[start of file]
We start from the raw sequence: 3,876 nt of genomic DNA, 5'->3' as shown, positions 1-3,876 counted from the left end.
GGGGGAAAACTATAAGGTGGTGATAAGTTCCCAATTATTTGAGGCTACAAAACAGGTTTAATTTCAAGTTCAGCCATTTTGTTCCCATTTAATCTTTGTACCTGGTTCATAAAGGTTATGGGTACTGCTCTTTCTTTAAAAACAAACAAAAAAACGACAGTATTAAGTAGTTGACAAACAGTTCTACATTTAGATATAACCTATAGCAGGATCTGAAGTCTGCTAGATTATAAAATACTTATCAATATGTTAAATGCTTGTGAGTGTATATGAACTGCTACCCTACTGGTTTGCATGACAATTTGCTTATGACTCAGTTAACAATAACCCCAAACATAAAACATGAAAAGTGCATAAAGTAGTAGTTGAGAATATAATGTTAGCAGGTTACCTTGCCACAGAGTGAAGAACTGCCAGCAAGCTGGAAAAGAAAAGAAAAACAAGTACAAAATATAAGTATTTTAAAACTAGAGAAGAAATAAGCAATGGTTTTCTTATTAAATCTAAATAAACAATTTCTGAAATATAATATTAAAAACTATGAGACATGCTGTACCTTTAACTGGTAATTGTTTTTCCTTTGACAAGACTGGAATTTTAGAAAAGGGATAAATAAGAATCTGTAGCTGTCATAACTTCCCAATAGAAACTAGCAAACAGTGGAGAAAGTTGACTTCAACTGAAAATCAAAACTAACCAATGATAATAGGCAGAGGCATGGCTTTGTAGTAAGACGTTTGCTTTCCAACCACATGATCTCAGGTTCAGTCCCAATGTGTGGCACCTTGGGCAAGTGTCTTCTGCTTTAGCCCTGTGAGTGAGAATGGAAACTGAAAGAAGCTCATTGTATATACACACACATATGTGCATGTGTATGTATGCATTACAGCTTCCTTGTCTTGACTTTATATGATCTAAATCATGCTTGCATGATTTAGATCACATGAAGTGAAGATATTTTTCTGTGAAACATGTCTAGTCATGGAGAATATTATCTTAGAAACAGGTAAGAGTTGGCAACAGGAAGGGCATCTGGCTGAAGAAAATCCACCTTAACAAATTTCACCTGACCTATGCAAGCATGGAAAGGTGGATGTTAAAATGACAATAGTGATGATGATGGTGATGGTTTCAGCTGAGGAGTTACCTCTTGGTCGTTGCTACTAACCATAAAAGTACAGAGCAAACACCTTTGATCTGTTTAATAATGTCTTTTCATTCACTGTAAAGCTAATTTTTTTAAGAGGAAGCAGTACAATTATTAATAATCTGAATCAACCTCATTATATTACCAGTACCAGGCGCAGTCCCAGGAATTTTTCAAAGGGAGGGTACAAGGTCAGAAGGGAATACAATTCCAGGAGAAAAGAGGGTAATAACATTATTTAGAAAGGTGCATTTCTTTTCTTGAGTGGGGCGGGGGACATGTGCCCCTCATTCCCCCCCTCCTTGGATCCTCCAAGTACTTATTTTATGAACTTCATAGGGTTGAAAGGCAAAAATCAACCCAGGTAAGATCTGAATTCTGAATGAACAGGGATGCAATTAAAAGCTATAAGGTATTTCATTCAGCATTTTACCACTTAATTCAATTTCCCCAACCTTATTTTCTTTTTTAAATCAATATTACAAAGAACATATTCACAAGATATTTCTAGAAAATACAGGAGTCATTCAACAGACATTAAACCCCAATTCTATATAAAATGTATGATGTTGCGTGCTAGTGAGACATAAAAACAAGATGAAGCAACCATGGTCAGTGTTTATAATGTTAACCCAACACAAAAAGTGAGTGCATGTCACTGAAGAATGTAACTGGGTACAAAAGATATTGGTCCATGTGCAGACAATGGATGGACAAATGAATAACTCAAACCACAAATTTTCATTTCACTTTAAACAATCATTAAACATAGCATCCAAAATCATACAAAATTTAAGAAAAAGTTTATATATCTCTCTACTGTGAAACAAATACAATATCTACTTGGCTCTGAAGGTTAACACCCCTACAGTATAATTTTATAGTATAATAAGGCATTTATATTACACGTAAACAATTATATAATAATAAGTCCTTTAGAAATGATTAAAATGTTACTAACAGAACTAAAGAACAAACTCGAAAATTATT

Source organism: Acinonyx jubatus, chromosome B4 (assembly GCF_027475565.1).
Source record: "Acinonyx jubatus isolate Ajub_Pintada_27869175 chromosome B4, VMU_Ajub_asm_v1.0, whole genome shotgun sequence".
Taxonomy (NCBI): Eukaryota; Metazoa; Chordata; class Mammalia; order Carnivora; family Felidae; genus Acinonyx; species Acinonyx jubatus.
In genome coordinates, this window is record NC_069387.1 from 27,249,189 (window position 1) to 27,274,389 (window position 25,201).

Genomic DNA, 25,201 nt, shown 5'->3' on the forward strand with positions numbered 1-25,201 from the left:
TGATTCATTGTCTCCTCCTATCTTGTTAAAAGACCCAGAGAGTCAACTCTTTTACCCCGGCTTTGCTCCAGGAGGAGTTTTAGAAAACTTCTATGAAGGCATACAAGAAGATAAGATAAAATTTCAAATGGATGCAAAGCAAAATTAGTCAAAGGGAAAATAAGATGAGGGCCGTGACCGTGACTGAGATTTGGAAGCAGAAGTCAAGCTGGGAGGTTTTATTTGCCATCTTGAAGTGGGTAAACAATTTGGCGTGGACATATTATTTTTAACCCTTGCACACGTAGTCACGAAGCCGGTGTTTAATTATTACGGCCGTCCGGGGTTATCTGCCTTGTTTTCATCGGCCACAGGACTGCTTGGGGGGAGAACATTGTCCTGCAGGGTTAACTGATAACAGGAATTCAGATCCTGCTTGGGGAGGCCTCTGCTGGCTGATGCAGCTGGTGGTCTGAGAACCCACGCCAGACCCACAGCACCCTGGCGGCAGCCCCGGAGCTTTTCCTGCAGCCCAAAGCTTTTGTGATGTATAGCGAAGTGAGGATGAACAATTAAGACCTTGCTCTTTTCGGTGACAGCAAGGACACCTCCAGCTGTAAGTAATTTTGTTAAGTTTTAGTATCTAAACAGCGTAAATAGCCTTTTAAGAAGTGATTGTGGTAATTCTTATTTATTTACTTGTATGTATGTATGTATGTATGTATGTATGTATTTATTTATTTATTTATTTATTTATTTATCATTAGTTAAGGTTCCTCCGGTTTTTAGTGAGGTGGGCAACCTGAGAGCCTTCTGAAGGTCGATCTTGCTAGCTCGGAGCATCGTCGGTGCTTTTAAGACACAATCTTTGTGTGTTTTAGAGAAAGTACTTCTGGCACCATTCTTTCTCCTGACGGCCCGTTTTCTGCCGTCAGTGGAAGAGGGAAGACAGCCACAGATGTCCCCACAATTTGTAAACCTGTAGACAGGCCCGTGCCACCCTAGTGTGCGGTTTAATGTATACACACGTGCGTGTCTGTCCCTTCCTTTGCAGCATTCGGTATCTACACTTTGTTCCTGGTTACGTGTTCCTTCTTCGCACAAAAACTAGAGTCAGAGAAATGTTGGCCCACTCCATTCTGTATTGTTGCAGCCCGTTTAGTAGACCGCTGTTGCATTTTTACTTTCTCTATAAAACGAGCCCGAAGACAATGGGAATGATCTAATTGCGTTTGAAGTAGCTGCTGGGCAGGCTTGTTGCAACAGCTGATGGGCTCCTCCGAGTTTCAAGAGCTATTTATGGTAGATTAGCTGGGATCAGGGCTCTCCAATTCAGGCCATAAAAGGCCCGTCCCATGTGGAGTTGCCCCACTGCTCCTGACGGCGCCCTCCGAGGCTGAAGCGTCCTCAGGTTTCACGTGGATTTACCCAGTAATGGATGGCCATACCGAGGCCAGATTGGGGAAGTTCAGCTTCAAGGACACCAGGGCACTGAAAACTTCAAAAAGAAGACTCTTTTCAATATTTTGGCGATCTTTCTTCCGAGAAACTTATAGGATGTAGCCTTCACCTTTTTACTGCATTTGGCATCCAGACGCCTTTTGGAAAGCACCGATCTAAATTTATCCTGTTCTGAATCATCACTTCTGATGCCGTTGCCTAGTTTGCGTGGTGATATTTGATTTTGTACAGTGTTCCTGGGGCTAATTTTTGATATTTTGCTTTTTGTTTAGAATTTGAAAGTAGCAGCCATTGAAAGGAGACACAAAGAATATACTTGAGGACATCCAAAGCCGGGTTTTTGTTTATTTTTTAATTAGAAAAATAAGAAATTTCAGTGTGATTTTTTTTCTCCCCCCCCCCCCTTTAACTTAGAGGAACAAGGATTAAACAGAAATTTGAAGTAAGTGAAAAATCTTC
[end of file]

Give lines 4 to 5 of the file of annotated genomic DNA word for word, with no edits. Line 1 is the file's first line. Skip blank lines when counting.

Source record: "Acinonyx jubatus isolate Ajub_Pintada_27869175 chromosome B4, VMU_Ajub_asm_v1.0, whole genome shotgun sequence".
Taxonomy (NCBI): Eukaryota; Metazoa; Chordata; class Mammalia; order Carnivora; family Felidae; genus Acinonyx; species Acinonyx jubatus.